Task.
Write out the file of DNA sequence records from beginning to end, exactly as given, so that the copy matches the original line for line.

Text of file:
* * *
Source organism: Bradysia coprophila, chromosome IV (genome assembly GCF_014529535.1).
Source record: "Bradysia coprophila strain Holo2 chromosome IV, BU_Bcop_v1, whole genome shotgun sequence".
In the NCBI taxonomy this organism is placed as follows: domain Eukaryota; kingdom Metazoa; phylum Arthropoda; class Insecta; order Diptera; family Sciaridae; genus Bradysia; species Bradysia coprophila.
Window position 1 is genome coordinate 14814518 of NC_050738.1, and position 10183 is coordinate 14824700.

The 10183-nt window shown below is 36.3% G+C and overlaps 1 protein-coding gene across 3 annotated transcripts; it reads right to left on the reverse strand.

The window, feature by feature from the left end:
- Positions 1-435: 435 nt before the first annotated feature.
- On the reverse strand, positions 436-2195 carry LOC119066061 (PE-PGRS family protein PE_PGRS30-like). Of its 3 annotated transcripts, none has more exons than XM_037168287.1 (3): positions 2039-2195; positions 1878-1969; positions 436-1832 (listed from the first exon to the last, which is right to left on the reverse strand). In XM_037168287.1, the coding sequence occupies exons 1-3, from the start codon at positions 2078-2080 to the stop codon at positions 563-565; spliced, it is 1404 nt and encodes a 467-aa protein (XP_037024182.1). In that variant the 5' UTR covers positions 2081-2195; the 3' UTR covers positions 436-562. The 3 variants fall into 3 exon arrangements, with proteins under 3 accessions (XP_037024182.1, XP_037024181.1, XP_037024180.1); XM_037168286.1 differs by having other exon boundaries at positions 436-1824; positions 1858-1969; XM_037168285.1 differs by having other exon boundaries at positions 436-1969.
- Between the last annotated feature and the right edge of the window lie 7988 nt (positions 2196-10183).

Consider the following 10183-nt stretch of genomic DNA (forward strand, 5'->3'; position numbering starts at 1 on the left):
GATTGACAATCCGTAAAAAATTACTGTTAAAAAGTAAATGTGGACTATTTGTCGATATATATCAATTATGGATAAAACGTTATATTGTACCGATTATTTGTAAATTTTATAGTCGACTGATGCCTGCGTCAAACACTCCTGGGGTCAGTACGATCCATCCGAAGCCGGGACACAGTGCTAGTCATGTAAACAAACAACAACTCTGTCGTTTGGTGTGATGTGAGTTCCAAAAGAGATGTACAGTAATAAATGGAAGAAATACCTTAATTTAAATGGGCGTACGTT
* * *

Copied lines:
Source organism: Bradysia coprophila, chromosome IV (genome assembly GCF_014529535.1).
Source record: "Bradysia coprophila strain Holo2 chromosome IV, BU_Bcop_v1, whole genome shotgun sequence".
In the NCBI taxonomy this organism is placed as follows: domain Eukaryota; kingdom Metazoa; phylum Arthropoda; class Insecta; order Diptera; family Sciaridae; genus Bradysia; species Bradysia coprophila.
Window position 1 is genome coordinate 14814518 of NC_050738.1, and position 10183 is coordinate 14824700.

The 10183-nt window shown below is 36.3% G+C and overlaps 1 protein-coding gene across 3 annotated transcripts; it reads right to left on the reverse strand.

The window, feature by feature from the left end:
- Positions 1-435: 435 nt before the first annotated feature.
- On the reverse strand, positions 436-2195 carry LOC119066061 (PE-PGRS family protein PE_PGRS30-like). Of its 3 annotated transcripts, none has more exons than XM_037168287.1 (3): positions 2039-2195; positions 1878-1969; positions 436-1832 (listed from the first exon to the last, which is right to left on the reverse strand). In XM_037168287.1, the coding sequence occupies exons 1-3, from the start codon at positions 2078-2080 to the stop codon at positions 563-565; spliced, it is 1404 nt and encodes a 467-aa protein (XP_037024182.1). In that variant the 5' UTR covers positions 2081-2195; the 3' UTR covers positions 436-562. The 3 variants fall into 3 exon arrangements, with proteins under 3 accessions (XP_037024182.1, XP_037024181.1, XP_037024180.1); XM_037168286.1 differs by having other exon boundaries at positions 436-1824; positions 1858-1969; XM_037168285.1 differs by having other exon boundaries at positions 436-1969.
- Between the last annotated feature and the right edge of the window lie 7988 nt (positions 2196-10183).

Consider the following 10183-nt stretch of genomic DNA (forward strand, 5'->3'; position numbering starts at 1 on the left):
GATTGACAATCCGTAAAAAATTACTGTTAAAAAGTAAATGTGGACTATTTGTCGATATATATCAATTATGGATAAAACGTTATATTGTACCGATTATTTGTAAATTTTATAGTCGACTGATGCCTGCGTCAAACACTCCTGGGGTCAGTACGATCCATCCGAAGCCGGGACACAGTGCTAGTCATGTAAACAAACAACAACTCTGTCGTTTGGTGTGATGTGAGTTCCAAAAGAGATGTACAGTAATAAATGGAAGAAATACCTTAATTTAAATGGGCGTACGTT